- Chevron needs to report meaningful production increases in its upstream and downstream divisions along with more cuts in expenses.
- Investors will be become more convinced about the long term viability of Chevron if downstream earnings growth can continue where it left off in Q3.
- Production initiation dates at some key projects will be looked for, as well as timing of asset sales and coverage on when the dividend will be raised again.
Firstly, given Chevron's cap-ex, the integrated oil major is expecting at least a 13% increase in production throughout 2016 and 2017 which could mean earnings in 2017 could easily top $5.50 a share, if oil prices plays ball to some extent. So basically the market has 2017 growth already priced into the Chevron stock, but still, it's attractive to me for a number of reasons. Firstly you have a very strong dividend of 5.1%, which will be raised this year despite the company's present cash flow problems.
Chevron expects to be cash flow neutral by the end of 2017 (where free cash flow will cover the dividend), and fourth quarter earnings will determine if the company is still on track to achieve this goal. Dividend investors more so will be looking to see if the guidance on asset sales going forward remains strong, and whether expenses are coming down on the upstream side, so that elevated production can produce more meaningful results. On the downstream side, which posted excellent results last quarter, investors will want to see continued momentum through higher margins. Downstream is key as it is acting like a true hedge at present in that it is buying the company time to get its big projects like Gorgon & Wheatstone in Australia, to market.
Analysts don't expect that Chevron's earnings will top $1 billion in the fourth quarter but the company could surprise again on the upside like it did in its third quarter earnings. Lower revenue doesn't necessarily mean lower bottom lines, and if the company can continue to cut operating administrative expenses meaningfully (down 7% last quarter), these savings can offset the upstream earnings hit from low oil prices ( see oil price chart below ).
From the chart above, it would appear that the average sales price of a barrel of crude was lower in the fourth quarter than the third quarter. So, astute investors will be watching for production levels and operating expenses on the upstream side. In the last quarter, net production was up 8% in the US and down 4% internationally. $59 billion net was earned from upstream operations in Q3 (Positive international earnings were slightly higher than US losses), and even if sizable losses are posted in Q4, it will be the production and expenses trend that will most interest investors.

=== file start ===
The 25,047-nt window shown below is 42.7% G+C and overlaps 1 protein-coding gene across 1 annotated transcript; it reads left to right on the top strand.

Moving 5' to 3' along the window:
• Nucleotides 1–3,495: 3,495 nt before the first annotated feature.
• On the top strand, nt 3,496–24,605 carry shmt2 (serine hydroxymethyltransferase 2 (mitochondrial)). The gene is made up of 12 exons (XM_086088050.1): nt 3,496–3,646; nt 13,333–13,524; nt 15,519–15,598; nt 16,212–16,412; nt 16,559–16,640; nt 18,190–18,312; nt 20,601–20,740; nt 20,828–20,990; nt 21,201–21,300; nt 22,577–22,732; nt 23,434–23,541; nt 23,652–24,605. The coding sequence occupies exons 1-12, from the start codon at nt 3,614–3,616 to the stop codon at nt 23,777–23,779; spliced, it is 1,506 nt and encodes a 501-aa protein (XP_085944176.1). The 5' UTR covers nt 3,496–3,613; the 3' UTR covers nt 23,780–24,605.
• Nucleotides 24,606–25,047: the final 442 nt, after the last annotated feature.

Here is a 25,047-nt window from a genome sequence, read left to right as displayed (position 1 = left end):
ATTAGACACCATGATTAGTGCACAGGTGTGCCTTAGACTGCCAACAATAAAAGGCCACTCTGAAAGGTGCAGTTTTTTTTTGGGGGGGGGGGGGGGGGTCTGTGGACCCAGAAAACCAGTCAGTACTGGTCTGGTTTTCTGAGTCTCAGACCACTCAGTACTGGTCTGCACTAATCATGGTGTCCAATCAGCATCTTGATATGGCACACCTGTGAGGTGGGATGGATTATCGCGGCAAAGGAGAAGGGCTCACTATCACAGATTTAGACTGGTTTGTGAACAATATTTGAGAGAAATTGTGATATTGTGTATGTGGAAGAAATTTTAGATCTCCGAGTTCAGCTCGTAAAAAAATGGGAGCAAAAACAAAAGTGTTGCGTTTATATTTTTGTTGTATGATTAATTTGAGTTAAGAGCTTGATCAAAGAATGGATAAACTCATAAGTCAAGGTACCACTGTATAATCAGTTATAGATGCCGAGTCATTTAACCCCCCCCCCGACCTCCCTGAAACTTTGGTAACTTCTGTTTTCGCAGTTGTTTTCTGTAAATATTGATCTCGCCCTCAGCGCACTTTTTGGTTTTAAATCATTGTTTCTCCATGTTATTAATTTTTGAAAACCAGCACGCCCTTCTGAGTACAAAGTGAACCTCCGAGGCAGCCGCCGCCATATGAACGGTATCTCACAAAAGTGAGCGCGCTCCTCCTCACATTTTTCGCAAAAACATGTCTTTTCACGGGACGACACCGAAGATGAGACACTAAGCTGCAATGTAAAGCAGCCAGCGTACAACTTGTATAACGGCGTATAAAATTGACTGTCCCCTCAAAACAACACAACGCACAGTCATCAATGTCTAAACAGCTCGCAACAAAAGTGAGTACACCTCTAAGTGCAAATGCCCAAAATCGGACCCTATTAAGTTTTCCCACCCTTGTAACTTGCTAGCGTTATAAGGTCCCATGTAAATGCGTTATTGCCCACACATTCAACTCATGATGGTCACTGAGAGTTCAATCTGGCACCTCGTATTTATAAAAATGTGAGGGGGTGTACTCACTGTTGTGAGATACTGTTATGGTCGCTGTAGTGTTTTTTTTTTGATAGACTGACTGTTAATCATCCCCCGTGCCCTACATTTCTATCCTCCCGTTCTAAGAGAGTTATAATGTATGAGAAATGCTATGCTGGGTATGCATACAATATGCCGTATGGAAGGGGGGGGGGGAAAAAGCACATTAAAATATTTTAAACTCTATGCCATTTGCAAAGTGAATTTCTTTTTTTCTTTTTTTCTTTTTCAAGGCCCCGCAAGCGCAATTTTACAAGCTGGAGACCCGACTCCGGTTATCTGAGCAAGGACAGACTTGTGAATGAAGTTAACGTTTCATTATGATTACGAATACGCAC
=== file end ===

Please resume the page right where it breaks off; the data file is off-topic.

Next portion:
Last November, Chevron announced that it will be stepping up its asset sales program, which will positively impact Chevron's income statement going forward. Chevron had $25.3 billion in cap-ex through the first nine months in 2015. For the full year, it will end up being close to $35 billion, but Chevron is guiding significantly lower cap-ex in 2016 and right through 2017 ($20 to $24 billion projected in 2017). When these pending asset sales drop, they will have a big impact on quarterly earnings reports, but since no major asset was sold in Q4, earnings may be tepid.
On the downstream side, Chevron currently is mulling the sale of its South African assets, but if a sale goes through, it will be future earnings announcements that will get the benefit. Last quarter, Chevron managed $2.2 billion in total downstream earnings and I'm expecting a bigger number in Q4 due to the higher margins, but again investors will be watching whether volumes increased meaningfully (133,000 barrels per day increase last quarter). Downstream was instrumental in enabling Chevron bounce off its lows last year. It needs to keep this momentum going, as underlying oil prices could be low for a long time now.
Chevron is more upstream orientated though, which explains why it has under-performed its big integrated sister Exxon Mobil since the oil rout began back in the Summer of 2014 (see chart).
However, going long a stock like Chevron with oil under $30 a barrel is far less risky than going long the stock with oil at over $80 a barrel. Investors who are worried about the sustainability of the dividends, should take to look at Chevron's balance sheet. Its assets currently total $268 billion, whereas its liabilities total $112 billion, which means there is ample equity in this company to keep on selling assets for as long as it takes. The company has over $13 billion in cash on its balance sheet, along with its long term debt ($29 billion) being only 20% of the its equity. If the stock does sell off because it misses analysts projections, but fundamentals are still strong (impending asset sales, higher production, expenses dropping), I do not feel the stock will remain low for long.
To sum up, investors will be looking out for the expected asset sales of $10 billion+ in 2016 and 2017. Furthermore, the questions to be answered from this earnings release are, when will shipments begin at Gorgon? And will downstream in particular continue its momentum from Q3 earnings? Nevertheless, Chevron's balance sheet, earnings and cash flow statements are king. Chevron will probably end up with net income of just over $6 billion for 2015 which is not enough to service the present dividend of over $8 billion a year, so if oil prices remain low, robust asset sales will be needed to support a dividend hike in 2016.